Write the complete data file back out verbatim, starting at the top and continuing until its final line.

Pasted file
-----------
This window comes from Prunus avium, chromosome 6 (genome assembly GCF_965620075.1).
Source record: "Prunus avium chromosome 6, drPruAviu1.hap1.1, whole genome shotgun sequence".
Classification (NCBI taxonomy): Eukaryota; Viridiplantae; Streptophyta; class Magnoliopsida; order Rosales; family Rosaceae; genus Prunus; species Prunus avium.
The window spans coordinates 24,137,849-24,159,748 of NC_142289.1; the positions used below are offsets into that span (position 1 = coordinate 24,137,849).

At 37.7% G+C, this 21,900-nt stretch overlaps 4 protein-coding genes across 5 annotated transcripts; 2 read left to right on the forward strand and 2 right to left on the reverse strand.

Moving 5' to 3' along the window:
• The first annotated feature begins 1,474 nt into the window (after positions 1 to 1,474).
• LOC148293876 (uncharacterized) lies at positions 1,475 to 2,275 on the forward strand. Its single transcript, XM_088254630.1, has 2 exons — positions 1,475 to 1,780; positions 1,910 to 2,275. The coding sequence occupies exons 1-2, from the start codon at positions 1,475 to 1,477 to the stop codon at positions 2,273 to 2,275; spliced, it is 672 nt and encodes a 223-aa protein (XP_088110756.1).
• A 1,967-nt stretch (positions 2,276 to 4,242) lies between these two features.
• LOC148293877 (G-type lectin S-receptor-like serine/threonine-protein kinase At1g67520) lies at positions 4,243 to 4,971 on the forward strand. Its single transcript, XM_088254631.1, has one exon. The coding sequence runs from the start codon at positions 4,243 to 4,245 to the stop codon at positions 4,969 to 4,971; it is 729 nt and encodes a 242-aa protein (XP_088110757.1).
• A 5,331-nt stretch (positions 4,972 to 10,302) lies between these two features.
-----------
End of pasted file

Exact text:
This window comes from Prunus avium, chromosome 6 (genome assembly GCF_965620075.1).
Source record: "Prunus avium chromosome 6, drPruAviu1.hap1.1, whole genome shotgun sequence".
Classification (NCBI taxonomy): Eukaryota; Viridiplantae; Streptophyta; class Magnoliopsida; order Rosales; family Rosaceae; genus Prunus; species Prunus avium.
The window spans coordinates 24,137,849-24,159,748 of NC_142289.1; the positions used below are offsets into that span (position 1 = coordinate 24,137,849).

At 37.7% G+C, this 21,900-nt stretch overlaps 4 protein-coding genes across 5 annotated transcripts; 2 read left to right on the forward strand and 2 right to left on the reverse strand.

Moving 5' to 3' along the window:
• The first annotated feature begins 1,474 nt into the window (after positions 1 to 1,474).
• LOC148293876 (uncharacterized) lies at positions 1,475 to 2,275 on the forward strand. Its single transcript, XM_088254630.1, has 2 exons — positions 1,475 to 1,780; positions 1,910 to 2,275. The coding sequence occupies exons 1-2, from the start codon at positions 1,475 to 1,477 to the stop codon at positions 2,273 to 2,275; spliced, it is 672 nt and encodes a 223-aa protein (XP_088110756.1).
• A 1,967-nt stretch (positions 2,276 to 4,242) lies between these two features.
• LOC148293877 (G-type lectin S-receptor-like serine/threonine-protein kinase At1g67520) lies at positions 4,243 to 4,971 on the forward strand. Its single transcript, XM_088254631.1, has one exon. The coding sequence runs from the start codon at positions 4,243 to 4,245 to the stop codon at positions 4,969 to 4,971; it is 729 nt and encodes a 242-aa protein (XP_088110757.1).
• A 5,331-nt stretch (positions 4,972 to 10,302) lies between these two features.